This paper analyses documents on health and disease among Chamorro people during and after 333 years (1565–1898) of the Spanish claim to and occupation of Guam. Here, a complex neurodegenerative disease—known locally as lytico-bodig and medically as amyotrophic lateral sclerosis and Parkinsonism-dementia complex (ALS/PDC)—reached hyperendemic proportions in the mid-twentieth century but then declined and is now disappearing. A tau-dominated polyproteinopathy, clinical phenotypes included amyotrophic lateral sclerosis (ALS or lytico), atypical parkinsonism with dementia (P-D or bodig), and dementia alone. A plausible etiology for lytico-bodig is consumption of flour derived from the incompletely detoxified seed of Cycas micronesica (fadang in Chamorro; Federico in Spanish), a poisonous gymnosperm that survives climatic extremes that can affect the island. Traditional methods for safe consumption appear to have been lost over the course of time since governors Francisco de Villalobos (1796–1862) and Felipe de la Corte (1855–1866) proposed banning consumption in view of its acute toxic effects. A death certificate issued in 1823 might suggest ALS/PDC in people dying with disability or impedidos, and premature aging and a short life was linked to food use of fadang in the mid-1850s (Guam Vital Statistics Report, 1823). During the Japanese occupation of Guam (1941–1944), Chamorro people took refuge in the jungle for months, where they relied on insufficiently processed fadang as a staple food. After World War II, traditional foods and medicines were subsequently replaced as islanders rapidly acculturated to North American life.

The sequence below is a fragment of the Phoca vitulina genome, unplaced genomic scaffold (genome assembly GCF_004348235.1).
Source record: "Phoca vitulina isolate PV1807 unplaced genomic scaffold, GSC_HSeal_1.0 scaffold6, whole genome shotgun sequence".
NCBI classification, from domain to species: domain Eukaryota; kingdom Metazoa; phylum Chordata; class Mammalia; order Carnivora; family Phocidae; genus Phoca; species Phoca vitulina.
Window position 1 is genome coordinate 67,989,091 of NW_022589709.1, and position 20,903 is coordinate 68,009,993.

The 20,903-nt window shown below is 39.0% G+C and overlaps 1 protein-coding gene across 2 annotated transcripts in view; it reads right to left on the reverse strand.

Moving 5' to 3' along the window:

- Amyotrophic lateral sclerosis (ALS)
- Mariana Islands
- Spanish colonization
- Western Pacific ALS/PDC
ASJC Scopus subject areas
- Clinical Neurology
- History and Philosophy of Science